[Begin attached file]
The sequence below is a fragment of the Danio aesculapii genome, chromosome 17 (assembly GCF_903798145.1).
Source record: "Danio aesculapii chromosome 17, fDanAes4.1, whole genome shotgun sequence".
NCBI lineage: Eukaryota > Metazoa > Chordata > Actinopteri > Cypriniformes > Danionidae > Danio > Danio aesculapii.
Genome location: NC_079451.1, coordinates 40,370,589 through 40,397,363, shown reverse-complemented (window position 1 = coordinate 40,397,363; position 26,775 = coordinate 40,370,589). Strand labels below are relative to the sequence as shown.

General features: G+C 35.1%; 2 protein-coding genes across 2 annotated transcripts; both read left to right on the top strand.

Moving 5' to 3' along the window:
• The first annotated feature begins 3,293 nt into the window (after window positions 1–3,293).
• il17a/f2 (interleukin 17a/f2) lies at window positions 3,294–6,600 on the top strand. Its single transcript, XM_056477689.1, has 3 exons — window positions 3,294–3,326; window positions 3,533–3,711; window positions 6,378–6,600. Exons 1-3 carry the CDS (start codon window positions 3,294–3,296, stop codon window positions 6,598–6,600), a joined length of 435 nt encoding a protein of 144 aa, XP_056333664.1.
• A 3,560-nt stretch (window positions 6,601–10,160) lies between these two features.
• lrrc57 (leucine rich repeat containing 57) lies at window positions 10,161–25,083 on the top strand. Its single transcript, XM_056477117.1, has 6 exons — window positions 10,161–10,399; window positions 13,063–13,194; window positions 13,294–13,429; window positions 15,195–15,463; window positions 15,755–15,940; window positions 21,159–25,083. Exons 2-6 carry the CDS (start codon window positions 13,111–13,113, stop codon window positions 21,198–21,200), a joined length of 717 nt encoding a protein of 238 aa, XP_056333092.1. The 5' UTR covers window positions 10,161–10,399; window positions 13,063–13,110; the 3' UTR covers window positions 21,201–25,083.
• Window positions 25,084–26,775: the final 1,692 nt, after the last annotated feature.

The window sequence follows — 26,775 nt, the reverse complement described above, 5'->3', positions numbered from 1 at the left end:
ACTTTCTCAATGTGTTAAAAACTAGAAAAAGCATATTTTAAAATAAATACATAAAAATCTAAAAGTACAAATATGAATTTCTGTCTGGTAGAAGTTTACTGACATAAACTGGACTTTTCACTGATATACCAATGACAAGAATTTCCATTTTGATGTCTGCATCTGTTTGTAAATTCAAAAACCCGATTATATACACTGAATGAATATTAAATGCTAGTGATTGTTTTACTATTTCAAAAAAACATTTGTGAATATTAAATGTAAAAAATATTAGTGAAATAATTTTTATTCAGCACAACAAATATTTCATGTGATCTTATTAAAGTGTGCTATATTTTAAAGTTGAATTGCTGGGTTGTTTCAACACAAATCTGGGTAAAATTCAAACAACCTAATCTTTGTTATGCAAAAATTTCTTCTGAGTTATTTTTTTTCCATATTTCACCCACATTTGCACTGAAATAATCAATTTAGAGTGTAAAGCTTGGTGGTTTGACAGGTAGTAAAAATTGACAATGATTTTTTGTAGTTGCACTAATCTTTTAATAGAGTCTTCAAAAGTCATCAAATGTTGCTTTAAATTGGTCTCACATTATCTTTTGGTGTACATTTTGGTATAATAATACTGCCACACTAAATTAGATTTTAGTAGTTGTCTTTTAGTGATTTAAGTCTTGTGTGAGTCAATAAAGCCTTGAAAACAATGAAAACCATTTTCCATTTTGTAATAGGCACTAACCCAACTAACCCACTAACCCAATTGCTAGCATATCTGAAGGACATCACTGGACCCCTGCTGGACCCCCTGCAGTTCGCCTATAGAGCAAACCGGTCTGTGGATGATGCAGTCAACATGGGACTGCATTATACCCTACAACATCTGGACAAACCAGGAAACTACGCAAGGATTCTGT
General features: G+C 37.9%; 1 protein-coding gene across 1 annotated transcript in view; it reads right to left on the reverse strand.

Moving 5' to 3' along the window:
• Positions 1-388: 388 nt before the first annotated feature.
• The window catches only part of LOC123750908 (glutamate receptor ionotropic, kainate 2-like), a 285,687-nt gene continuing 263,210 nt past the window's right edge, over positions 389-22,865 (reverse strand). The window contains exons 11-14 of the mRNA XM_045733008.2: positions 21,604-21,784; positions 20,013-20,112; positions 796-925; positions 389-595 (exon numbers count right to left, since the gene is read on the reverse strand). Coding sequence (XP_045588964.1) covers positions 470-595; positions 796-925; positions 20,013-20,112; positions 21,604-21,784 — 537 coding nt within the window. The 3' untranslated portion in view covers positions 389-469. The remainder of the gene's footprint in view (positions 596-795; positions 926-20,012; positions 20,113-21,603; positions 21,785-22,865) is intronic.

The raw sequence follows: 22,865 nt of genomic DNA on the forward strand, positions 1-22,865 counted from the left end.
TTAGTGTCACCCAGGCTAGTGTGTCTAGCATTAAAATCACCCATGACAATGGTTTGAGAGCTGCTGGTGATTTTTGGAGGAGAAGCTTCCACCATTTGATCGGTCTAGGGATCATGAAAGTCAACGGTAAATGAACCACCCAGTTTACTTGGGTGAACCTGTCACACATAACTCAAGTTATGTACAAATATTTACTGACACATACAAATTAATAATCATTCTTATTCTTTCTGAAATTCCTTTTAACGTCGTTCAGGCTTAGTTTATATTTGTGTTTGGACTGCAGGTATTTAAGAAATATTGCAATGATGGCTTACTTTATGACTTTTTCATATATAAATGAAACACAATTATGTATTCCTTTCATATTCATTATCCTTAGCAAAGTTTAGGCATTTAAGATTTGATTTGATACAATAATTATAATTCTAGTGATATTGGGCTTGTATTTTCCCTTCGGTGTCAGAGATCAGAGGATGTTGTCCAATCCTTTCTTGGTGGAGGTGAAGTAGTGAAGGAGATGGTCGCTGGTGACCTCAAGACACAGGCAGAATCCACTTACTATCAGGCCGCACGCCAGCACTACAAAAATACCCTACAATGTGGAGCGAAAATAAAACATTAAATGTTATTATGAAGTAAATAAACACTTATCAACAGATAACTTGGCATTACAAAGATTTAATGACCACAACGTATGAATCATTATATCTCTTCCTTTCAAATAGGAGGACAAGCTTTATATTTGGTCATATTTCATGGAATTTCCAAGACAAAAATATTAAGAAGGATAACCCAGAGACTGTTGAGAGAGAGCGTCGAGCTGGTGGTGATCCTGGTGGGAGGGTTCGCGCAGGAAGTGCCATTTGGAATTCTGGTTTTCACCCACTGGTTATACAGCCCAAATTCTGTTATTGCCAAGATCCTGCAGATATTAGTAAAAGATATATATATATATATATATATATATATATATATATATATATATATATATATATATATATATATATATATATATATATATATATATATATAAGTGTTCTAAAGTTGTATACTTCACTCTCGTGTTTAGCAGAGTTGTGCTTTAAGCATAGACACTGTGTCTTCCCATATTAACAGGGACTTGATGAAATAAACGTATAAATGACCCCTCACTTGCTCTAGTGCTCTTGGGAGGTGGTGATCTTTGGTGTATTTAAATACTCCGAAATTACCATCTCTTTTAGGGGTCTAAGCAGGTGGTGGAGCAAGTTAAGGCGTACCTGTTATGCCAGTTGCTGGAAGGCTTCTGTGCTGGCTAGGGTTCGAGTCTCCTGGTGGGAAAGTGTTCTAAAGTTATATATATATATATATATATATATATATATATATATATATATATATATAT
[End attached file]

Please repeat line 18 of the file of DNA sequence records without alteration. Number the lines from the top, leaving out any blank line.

The raw sequence follows: 22,865 nt of genomic DNA on the forward strand, positions 1-22,865 counted from the left end.